|Thursday, May 15
Updated: May 18, 5:58 PM ET
Palmer's pact with Bengals includes loyalty clause
By Len Pasquarelli
It took years of on-field deeds for Cincinnati Bengals quarterback Carson Palmer, the reigning Heisman Trophy winner from Southern California, to merit the $10.01 million signing bonus he recently received as the first player selected in the 2003 draft.
It might take just a few words, however, to lose the eight-figure jackpot.
The contract that Palmer signed with Cincinnati three days before the draft, a six-year deal that could be worth as much as $49 million according to NFL Players Association calculations, includes a loyalty clause Bengals officials have been negotiating into deals for the last few years.
Under terms of the loyalty clause, Palmer could conceivably forfeit his entire signing bonus if he makes remarks critical of the Bengals during his first season with the team. The penalty is prorated, annually reduced by one-sixth of the total signing bonus, for the subsequent seasons.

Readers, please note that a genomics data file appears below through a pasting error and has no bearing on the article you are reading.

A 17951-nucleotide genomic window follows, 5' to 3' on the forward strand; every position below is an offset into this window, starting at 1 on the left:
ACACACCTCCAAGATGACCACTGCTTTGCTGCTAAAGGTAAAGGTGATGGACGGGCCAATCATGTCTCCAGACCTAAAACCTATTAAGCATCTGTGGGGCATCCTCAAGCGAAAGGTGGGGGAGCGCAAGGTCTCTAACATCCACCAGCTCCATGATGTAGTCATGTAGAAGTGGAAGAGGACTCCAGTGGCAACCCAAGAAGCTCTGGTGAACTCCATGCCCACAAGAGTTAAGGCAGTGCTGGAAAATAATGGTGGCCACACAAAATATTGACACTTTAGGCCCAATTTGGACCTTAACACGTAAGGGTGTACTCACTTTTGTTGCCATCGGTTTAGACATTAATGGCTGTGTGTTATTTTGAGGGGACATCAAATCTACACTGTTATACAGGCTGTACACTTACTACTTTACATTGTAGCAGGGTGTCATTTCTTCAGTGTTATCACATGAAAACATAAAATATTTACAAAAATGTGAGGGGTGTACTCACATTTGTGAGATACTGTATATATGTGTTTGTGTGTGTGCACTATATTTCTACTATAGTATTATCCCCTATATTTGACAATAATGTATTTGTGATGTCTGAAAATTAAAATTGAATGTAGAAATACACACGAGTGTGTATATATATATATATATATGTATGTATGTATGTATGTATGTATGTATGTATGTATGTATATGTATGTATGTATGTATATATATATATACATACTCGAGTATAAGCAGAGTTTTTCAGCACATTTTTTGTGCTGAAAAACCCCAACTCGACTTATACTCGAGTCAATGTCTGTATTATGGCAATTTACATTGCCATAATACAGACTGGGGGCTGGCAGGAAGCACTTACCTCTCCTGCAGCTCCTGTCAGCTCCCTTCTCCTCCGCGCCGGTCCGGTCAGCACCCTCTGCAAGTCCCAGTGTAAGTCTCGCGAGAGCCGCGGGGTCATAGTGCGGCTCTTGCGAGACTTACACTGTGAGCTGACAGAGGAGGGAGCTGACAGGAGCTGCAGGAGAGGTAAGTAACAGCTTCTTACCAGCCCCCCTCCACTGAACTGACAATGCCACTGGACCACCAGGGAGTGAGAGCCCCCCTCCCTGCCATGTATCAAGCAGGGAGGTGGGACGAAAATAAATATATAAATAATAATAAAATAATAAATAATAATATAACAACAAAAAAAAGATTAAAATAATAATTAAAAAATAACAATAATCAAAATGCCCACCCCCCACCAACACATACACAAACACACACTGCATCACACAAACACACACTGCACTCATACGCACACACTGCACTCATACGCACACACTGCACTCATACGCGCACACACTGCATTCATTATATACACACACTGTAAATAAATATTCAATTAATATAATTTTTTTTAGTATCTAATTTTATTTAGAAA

Given his well-measured responses to most media questions, and an inherent economy of words, it isn't likely that Palmer will ever have be penalized under terms of the clause. But if he is ever critical of the franchise, and team officials can document the incident, it would be a costly slip of the tongue.
The signing bonus addendum to the contract stipulates that Palmer return all or a portion of the signing bonus: ". . . if player makes any public comment to the media, including but not limited to the newspaper, magazines, television, radio or internet that breaches player's obligation of loyalty to the club, club coaches, or club management."
In the agent community, the stipulation is known as the "Pickens Clause," nicknamed for former Cincinnati wide receiver Carl Pickens, who public lambasting of the franchise was a source of consternation to owner Mike Brown and other team officials. The team began to include the clause in rookie contracts in 2000 and, in several instances, it was a major sticking point in negotiations and led to a few lengthy holdouts.
The NFLPA challenged the loyalty clause, suggesting it violated terms of the collective bargaining agreement, or was at least superfluous. An arbitrator ruled that the "Pickens Clause" could be included in contracts if it was negotiated and agreed to by the player.
Of the team's last four first-round draft choices, only one, wide receiver Peter Warrick in 2000, was able to avoid the loyalty clause.
Len Pasquarelli is a senior writer for ESPN.com.